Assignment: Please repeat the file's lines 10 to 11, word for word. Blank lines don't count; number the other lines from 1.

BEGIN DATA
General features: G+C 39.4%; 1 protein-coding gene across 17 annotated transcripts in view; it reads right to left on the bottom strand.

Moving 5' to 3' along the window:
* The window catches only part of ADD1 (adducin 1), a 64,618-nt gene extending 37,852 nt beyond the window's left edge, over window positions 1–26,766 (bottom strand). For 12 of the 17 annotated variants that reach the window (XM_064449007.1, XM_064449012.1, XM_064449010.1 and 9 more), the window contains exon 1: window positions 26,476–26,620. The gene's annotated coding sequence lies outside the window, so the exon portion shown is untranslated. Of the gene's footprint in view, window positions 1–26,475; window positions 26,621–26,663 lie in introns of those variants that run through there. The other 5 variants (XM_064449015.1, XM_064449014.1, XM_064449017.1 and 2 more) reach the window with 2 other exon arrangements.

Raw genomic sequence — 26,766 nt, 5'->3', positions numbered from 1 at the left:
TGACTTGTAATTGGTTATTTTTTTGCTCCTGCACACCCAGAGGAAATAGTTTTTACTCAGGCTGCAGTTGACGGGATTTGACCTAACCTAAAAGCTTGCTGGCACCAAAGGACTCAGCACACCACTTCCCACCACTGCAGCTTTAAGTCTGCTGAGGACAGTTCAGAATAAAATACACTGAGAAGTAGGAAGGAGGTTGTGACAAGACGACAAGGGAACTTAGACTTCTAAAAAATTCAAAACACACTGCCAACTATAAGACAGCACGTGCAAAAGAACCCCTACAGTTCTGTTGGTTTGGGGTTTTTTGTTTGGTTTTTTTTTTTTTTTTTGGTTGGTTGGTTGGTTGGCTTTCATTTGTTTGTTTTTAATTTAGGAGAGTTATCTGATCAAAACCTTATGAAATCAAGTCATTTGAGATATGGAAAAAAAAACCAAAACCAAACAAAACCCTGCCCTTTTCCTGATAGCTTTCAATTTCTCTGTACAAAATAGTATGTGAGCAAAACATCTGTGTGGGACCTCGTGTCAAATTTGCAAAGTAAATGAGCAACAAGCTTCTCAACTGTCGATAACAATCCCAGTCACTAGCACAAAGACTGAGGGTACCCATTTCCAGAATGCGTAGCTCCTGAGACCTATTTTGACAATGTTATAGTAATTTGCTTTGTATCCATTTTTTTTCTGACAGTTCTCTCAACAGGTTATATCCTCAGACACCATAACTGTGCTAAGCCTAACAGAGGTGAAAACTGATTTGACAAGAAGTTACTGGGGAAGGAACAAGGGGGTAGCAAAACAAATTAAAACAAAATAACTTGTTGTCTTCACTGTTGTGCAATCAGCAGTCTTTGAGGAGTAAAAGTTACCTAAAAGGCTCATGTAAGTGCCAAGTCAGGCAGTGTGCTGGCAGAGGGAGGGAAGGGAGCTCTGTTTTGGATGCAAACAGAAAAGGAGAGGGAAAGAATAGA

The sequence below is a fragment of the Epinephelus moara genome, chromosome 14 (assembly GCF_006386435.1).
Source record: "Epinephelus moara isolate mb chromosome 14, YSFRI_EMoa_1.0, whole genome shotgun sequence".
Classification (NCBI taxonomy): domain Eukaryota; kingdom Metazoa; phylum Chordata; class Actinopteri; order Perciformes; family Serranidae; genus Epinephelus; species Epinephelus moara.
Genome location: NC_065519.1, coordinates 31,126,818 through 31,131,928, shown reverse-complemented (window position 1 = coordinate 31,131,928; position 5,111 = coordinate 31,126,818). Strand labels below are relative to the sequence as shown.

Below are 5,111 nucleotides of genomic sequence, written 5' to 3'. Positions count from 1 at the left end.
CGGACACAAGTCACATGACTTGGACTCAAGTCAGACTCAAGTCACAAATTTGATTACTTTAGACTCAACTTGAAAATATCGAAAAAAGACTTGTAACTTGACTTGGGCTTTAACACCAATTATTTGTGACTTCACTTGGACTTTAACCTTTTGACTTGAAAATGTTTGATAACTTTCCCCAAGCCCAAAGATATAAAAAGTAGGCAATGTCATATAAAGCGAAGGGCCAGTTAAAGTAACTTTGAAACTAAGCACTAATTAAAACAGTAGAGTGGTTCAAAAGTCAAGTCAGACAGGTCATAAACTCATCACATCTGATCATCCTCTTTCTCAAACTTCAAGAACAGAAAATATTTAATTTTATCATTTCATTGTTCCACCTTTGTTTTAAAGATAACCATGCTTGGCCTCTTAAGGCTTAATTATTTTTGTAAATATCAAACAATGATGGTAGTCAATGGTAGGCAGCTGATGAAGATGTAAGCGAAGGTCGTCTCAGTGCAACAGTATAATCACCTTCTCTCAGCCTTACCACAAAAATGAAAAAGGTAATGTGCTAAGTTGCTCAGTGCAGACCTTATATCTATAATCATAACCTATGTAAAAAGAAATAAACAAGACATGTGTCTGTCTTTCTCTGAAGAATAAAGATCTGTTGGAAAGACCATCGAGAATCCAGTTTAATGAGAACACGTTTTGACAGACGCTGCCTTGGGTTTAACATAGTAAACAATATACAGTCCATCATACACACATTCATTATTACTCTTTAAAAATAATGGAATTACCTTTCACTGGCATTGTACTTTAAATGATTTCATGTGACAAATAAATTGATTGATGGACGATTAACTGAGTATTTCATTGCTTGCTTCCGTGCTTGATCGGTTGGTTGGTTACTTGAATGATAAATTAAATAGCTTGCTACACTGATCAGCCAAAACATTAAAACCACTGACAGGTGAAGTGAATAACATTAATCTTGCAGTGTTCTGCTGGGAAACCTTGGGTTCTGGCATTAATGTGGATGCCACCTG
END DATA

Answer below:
Below are 5,111 nucleotides of genomic sequence, written 5' to 3'. Positions count from 1 at the left end.
CGGACACAAGTCACATGACTTGGACTCAAGTCAGACTCAAGTCACAAATTTGATTACTTTAGACTCAACTTGAAAATATCGAAAAAAGACTTGTAACTTGACTTGGGCTTTAACACCAATTATTTGTGACTTCACTTGGACTTTAACCTTTTGACTTGAAAATGTTTGATAACTTTCCCCAAGCCCAAAGATATAAAAAGTAGGCAATGTCATATAAAGCGAAGGGCCAGTTAAAGTAACTTTGAAACTAAGCACTAATTAAAACAGTAGAGTGGTTCAAAAGTCAAGTCAGACAGGTCATAAACTCATCACATCTGATCATCCTCTTTCTCAAACTTCAAGAACAGAAAATATTTAATTTTATCATTTCATTGTTCCACCTTTGTTTTAAAGATAACCATGCTTGGCCTCTTAAGGCTTAATTATTTTTGTAAATATCAAACAATGATGGTAGTCAATGGTAGGCAGCTGATGAAGATGTAAGCGAAGGTCGTCTCAGTGCAACAGTATAATCACCTTCTCTCAGCCTTACCACAAAAATGAAAAAGGTAATGTGCTAAGTTGCTCAGTGCAGACCTTATATCTATAATCATAACCTATGTAAAAAGAAATAAACAAGACATGTGTCTGTCTTTCTCTGAAGAATAAAGATCTGTTGGAAAGACCATCGAGAATCCAGTTTAATGAGAACACGTTTTGACAGACGCTGCCTTGGGTTTAACATAGTAAACAATATACAGTCCATCATACACACATTCATTATTACTCTTTAAAAATAATGGAATTACCTTTCACTGGCATTGTACTTTAAATGATTTCATGTGACAAATAAATTGATTGATGGACGATTAACTGAGTATTTCATTGCTTGCTTCCGTGCTTGATCGGTTGGTTGGTTACTTGAATGATAAATTAAATAGCTTGCTACACTGATCAGCCAAAACATTAAAACCACTGACAGGTGAAGTGAATAACATTAATCTTGCAGTGTTCTGCTGGGAAACCTTGGGTTCTGGCATTAATGTGGATGCCACCTG